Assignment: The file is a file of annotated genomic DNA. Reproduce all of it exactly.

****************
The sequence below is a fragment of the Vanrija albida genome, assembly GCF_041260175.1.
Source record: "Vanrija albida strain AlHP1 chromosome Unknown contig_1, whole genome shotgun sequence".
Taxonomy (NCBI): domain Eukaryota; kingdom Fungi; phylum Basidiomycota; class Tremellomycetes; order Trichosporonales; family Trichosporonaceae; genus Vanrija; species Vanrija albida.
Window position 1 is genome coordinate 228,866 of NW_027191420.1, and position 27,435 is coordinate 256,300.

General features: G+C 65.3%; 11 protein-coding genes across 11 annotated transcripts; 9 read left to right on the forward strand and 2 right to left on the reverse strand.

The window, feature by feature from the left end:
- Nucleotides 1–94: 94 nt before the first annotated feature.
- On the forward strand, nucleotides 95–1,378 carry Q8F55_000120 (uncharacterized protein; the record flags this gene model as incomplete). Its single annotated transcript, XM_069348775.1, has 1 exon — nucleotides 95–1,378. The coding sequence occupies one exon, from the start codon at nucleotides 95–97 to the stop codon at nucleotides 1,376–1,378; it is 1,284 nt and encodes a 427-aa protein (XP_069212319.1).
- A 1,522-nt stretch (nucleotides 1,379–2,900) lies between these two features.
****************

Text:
The sequence below is a fragment of the Vanrija albida genome, assembly GCF_041260175.1.
Source record: "Vanrija albida strain AlHP1 chromosome Unknown contig_1, whole genome shotgun sequence".
Taxonomy (NCBI): domain Eukaryota; kingdom Fungi; phylum Basidiomycota; class Tremellomycetes; order Trichosporonales; family Trichosporonaceae; genus Vanrija; species Vanrija albida.
Window position 1 is genome coordinate 228,866 of NW_027191420.1, and position 27,435 is coordinate 256,300.

General features: G+C 65.3%; 11 protein-coding genes across 11 annotated transcripts; 9 read left to right on the forward strand and 2 right to left on the reverse strand.

The window, feature by feature from the left end:
- Nucleotides 1–94: 94 nt before the first annotated feature.
- On the forward strand, nucleotides 95–1,378 carry Q8F55_000120 (uncharacterized protein; the record flags this gene model as incomplete). Its single annotated transcript, XM_069348775.1, has 1 exon — nucleotides 95–1,378. The coding sequence occupies one exon, from the start codon at nucleotides 95–97 to the stop codon at nucleotides 1,376–1,378; it is 1,284 nt and encodes a 427-aa protein (XP_069212319.1).
- A 1,522-nt stretch (nucleotides 1,379–2,900) lies between these two features.